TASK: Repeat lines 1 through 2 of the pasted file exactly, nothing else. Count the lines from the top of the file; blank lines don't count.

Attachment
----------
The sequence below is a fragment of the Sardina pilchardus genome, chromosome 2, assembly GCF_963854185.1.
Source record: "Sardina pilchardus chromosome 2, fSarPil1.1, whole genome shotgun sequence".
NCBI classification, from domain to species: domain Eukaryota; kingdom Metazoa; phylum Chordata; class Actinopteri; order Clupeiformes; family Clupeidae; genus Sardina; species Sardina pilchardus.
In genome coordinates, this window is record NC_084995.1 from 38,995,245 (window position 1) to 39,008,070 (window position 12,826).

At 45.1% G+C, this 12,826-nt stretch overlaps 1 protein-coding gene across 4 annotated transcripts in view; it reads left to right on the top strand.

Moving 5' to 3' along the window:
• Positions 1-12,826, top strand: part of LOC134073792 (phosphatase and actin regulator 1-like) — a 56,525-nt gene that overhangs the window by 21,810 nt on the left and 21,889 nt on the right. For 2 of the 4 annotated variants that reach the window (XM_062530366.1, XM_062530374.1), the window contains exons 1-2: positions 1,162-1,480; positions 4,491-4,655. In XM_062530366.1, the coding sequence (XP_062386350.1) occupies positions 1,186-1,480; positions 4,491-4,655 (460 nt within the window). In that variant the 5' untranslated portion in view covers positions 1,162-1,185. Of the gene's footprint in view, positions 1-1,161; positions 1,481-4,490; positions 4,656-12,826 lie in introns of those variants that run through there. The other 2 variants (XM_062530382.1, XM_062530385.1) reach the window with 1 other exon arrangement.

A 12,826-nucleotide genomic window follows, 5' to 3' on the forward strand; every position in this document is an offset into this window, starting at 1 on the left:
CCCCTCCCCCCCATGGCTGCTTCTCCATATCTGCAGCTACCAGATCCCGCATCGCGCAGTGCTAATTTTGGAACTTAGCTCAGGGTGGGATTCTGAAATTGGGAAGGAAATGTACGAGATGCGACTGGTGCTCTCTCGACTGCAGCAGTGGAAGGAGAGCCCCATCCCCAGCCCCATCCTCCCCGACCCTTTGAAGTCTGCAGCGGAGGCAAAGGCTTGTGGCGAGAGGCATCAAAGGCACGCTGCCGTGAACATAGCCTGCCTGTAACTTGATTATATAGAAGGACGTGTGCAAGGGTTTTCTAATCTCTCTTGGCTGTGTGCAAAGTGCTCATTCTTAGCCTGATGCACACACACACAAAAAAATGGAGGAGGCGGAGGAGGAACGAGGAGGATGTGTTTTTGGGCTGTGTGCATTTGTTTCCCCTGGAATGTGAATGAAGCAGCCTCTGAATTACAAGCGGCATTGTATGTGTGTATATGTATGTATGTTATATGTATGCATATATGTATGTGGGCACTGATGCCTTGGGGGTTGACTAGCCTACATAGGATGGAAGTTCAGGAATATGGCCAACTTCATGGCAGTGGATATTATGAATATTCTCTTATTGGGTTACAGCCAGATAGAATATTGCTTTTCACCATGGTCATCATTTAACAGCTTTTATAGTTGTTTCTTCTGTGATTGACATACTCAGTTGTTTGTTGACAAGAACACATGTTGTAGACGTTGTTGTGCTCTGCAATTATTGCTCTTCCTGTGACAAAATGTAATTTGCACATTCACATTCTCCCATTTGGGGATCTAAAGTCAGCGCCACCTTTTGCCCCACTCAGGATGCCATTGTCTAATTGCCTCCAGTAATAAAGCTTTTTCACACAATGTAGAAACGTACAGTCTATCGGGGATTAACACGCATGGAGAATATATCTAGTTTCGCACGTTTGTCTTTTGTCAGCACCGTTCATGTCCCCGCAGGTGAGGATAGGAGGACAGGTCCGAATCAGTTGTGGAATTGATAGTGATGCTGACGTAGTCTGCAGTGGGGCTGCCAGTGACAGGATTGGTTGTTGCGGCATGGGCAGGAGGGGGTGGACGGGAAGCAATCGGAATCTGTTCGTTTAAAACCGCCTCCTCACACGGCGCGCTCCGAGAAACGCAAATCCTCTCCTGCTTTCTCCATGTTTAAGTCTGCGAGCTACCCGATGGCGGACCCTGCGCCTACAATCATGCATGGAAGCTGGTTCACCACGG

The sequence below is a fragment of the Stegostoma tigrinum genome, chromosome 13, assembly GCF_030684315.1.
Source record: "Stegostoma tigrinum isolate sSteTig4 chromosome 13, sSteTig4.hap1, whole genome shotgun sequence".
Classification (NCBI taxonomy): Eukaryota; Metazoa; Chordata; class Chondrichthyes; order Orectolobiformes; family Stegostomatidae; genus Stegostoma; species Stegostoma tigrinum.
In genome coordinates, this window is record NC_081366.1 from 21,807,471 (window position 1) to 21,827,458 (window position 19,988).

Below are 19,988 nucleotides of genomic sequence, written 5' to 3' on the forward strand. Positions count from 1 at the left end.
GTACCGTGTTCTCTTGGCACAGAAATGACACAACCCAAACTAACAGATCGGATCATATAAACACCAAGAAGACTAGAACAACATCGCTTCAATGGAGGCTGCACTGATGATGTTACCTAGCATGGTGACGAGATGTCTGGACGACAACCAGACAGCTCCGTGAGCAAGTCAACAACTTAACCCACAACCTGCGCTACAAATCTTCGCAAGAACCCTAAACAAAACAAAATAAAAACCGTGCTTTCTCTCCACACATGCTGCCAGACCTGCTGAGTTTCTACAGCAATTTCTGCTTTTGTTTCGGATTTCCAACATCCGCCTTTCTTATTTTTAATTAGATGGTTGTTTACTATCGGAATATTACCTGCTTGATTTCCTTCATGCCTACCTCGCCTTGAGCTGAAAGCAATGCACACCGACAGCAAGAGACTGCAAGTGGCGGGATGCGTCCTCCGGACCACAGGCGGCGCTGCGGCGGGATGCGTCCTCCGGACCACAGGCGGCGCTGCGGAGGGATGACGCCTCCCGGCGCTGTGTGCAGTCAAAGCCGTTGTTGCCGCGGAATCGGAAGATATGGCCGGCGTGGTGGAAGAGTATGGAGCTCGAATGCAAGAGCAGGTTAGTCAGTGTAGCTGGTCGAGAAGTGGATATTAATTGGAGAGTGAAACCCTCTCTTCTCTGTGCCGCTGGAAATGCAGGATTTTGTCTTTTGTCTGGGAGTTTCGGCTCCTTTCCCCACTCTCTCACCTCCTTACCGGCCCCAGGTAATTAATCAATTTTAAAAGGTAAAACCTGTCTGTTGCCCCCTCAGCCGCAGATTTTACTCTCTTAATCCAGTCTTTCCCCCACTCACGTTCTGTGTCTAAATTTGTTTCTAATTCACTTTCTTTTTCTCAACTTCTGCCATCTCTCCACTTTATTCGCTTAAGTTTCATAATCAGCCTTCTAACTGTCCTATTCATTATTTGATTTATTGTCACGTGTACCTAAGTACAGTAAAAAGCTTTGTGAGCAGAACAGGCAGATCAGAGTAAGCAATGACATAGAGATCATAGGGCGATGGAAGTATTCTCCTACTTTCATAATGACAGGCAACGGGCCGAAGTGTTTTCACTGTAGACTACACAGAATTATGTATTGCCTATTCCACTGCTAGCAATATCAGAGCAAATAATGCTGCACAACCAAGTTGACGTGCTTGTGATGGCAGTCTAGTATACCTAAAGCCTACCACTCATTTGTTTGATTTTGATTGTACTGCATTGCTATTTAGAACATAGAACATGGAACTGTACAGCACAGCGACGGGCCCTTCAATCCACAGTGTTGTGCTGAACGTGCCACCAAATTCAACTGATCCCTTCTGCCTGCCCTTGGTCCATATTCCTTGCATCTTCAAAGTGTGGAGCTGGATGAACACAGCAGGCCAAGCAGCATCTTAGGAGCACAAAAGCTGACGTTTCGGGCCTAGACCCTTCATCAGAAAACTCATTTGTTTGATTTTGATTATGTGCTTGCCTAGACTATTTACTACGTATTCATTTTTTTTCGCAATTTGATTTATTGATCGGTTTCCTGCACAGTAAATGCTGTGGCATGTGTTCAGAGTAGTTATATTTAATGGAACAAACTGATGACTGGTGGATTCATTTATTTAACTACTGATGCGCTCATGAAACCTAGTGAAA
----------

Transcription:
The sequence below is a fragment of the Sardina pilchardus genome, chromosome 2, assembly GCF_963854185.1.
Source record: "Sardina pilchardus chromosome 2, fSarPil1.1, whole genome shotgun sequence".